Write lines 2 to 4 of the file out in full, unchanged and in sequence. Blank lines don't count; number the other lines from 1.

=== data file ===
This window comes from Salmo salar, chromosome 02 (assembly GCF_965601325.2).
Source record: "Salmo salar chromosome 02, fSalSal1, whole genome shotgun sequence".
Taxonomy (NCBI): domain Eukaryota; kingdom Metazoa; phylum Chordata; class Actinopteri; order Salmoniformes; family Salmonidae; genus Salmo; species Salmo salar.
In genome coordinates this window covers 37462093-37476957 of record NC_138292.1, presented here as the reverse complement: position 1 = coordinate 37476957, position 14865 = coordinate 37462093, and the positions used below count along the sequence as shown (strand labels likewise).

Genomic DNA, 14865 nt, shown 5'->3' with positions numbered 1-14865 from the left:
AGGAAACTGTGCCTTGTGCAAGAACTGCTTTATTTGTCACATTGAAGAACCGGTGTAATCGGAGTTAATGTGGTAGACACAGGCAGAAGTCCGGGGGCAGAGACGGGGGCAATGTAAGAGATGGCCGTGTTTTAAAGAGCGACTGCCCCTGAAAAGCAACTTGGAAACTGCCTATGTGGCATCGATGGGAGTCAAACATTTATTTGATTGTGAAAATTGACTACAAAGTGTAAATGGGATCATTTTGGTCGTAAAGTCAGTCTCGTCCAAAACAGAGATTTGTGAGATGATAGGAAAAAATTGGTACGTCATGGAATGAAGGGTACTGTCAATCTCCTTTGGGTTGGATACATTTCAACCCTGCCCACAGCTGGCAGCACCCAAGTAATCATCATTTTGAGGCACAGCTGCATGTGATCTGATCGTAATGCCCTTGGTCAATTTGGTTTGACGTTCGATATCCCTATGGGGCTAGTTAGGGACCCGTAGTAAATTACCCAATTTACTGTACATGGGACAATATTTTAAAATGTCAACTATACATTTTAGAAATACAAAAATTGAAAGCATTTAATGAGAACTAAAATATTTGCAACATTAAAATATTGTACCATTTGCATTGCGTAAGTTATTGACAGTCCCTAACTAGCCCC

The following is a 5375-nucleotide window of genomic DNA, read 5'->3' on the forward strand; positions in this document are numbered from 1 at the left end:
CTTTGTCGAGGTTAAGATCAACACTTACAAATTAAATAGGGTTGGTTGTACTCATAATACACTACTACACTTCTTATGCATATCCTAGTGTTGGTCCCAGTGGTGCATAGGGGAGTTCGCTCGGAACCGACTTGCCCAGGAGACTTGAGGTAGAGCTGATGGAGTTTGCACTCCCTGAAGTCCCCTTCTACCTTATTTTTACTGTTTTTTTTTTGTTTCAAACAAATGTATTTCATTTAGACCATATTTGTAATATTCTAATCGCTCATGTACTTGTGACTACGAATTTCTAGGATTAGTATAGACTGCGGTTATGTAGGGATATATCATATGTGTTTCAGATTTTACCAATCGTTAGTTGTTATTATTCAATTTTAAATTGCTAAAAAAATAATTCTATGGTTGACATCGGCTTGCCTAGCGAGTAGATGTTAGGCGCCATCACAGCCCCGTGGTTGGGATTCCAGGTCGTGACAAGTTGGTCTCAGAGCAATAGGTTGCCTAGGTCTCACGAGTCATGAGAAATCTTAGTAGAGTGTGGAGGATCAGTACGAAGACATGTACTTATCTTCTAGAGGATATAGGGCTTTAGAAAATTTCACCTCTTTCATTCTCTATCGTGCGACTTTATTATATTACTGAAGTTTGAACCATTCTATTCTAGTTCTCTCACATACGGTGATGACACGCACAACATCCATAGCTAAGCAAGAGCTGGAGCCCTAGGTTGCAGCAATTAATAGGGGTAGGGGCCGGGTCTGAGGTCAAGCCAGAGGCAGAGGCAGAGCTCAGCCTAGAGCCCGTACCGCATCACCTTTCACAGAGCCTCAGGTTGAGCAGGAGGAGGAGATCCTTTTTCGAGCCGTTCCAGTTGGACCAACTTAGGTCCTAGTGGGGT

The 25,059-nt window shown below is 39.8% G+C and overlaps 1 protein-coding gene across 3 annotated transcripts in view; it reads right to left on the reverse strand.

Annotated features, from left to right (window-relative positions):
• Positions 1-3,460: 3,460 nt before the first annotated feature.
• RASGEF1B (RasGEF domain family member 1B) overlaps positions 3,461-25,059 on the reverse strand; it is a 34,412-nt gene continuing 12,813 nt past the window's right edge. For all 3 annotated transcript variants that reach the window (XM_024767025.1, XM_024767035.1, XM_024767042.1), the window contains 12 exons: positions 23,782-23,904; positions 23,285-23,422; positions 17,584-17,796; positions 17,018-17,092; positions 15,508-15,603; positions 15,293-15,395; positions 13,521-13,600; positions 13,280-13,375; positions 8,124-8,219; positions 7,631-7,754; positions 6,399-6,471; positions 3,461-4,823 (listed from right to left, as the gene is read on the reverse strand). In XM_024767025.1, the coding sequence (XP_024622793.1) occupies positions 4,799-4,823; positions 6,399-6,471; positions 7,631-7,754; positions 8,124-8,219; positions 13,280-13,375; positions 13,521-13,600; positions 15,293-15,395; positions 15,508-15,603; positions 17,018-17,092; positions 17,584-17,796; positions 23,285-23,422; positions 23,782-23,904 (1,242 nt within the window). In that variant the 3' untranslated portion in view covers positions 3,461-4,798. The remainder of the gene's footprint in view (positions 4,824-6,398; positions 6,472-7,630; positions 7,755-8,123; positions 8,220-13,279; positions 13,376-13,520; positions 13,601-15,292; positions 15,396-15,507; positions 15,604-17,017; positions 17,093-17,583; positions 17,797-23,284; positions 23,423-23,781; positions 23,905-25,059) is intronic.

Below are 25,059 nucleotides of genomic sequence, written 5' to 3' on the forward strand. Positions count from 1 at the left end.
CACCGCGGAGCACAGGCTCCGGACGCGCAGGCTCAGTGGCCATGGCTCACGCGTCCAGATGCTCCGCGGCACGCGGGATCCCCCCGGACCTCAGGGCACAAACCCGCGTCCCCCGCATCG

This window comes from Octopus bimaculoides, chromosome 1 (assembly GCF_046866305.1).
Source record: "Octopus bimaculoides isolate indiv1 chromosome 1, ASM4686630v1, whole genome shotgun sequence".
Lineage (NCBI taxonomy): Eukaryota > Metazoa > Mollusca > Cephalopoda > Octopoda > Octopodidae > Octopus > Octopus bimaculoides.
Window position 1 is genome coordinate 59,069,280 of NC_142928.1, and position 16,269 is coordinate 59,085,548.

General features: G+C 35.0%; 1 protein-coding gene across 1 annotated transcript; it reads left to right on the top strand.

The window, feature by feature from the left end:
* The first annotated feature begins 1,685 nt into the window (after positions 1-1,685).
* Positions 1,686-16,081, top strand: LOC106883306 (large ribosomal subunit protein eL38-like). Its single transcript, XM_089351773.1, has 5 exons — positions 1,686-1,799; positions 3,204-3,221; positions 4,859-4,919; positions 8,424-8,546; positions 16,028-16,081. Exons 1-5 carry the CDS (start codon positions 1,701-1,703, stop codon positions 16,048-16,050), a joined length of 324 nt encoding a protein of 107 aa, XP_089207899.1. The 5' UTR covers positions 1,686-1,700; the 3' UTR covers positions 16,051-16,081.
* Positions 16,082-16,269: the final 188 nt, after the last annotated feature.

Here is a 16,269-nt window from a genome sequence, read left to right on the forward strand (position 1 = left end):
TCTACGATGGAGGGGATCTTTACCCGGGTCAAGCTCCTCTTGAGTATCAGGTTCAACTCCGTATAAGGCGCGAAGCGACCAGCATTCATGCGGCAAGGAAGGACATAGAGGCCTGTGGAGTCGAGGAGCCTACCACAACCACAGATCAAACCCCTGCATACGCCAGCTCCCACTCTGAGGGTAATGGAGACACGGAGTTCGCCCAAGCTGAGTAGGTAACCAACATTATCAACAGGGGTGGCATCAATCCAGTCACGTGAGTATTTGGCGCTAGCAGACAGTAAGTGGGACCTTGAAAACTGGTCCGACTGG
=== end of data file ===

Source record: "Salmo salar chromosome 02, fSalSal1, whole genome shotgun sequence".
Taxonomy (NCBI): domain Eukaryota; kingdom Metazoa; phylum Chordata; class Actinopteri; order Salmoniformes; family Salmonidae; genus Salmo; species Salmo salar.
In genome coordinates this window covers 37462093-37476957 of record NC_138292.1, presented here as the reverse complement: position 1 = coordinate 37476957, position 14865 = coordinate 37462093, and the positions used below count along the sequence as shown (strand labels likewise).